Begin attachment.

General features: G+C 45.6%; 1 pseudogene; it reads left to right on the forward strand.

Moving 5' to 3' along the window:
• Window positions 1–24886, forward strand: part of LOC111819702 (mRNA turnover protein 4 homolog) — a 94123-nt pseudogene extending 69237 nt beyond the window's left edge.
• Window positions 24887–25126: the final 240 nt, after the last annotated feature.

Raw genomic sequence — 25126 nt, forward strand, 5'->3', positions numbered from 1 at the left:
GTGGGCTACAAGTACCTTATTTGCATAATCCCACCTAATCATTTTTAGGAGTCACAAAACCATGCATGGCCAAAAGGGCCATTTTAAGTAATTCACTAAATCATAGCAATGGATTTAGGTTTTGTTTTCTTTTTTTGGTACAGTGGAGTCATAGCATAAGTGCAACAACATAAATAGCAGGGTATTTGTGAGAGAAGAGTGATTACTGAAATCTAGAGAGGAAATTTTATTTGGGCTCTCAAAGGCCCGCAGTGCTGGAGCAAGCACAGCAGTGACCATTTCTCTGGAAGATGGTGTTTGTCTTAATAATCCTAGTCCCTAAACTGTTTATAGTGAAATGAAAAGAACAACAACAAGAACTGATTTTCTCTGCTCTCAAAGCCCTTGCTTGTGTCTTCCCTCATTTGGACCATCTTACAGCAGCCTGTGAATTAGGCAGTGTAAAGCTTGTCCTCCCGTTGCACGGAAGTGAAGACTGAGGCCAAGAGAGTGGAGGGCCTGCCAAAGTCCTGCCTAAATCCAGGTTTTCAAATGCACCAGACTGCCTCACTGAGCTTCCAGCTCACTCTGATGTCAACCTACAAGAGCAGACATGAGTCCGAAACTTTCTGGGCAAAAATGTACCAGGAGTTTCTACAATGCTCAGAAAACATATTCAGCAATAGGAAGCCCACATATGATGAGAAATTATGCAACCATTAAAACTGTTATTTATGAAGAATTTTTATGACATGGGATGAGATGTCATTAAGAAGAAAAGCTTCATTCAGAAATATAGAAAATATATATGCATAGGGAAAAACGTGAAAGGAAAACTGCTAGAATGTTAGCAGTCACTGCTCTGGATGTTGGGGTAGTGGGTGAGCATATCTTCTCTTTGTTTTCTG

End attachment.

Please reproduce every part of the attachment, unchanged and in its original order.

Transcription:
General features: G+C 45.6%; 1 pseudogene; it reads left to right on the forward strand.

Moving 5' to 3' along the window:
• Window positions 1–24886, forward strand: part of LOC111819702 (mRNA turnover protein 4 homolog) — a 94123-nt pseudogene extending 69237 nt beyond the window's left edge.
• Window positions 24887–25126: the final 240 nt, after the last annotated feature.

Raw genomic sequence — 25126 nt, forward strand, 5'->3', positions numbered from 1 at the left:
GTGGGCTACAAGTACCTTATTTGCATAATCCCACCTAATCATTTTTAGGAGTCACAAAACCATGCATGGCCAAAAGGGCCATTTTAAGTAATTCACTAAATCATAGCAATGGATTTAGGTTTTGTTTTCTTTTTTTGGTACAGTGGAGTCATAGCATAAGTGCAACAACATAAATAGCAGGGTATTTGTGAGAGAAGAGTGATTACTGAAATCTAGAGAGGAAATTTTATTTGGGCTCTCAAAGGCCCGCAGTGCTGGAGCAAGCACAGCAGTGACCATTTCTCTGGAAGATGGTGTTTGTCTTAATAATCCTAGTCCCTAAACTGTTTATAGTGAAATGAAAAGAACAACAACAAGAACTGATTTTCTCTGCTCTCAAAGCCCTTGCTTGTGTCTTCCCTCATTTGGACCATCTTACAGCAGCCTGTGAATTAGGCAGTGTAAAGCTTGTCCTCCCGTTGCACGGAAGTGAAGACTGAGGCCAAGAGAGTGGAGGGCCTGCCAAAGTCCTGCCTAAATCCAGGTTTTCAAATGCACCAGACTGCCTCACTGAGCTTCCAGCTCACTCTGATGTCAACCTACAAGAGCAGACATGAGTCCGAAACTTTCTGGGCAAAAATGTACCAGGAGTTTCTACAATGCTCAGAAAACATATTCAGCAATAGGAAGCCCACATATGATGAGAAATTATGCAACCATTAAAACTGTTATTTATGAAGAATTTTTATGACATGGGATGAGATGTCATTAAGAAGAAAAGCTTCATTCAGAAATATAGAAAATATATATGCATAGGGAAAAACGTGAAAGGAAAACTGCTAGAATGTTAGCAGTCACTGCTCTGGATGTTGGGGTAGTGGGTGAGCATATCTTCTCTTTGTTTTCTG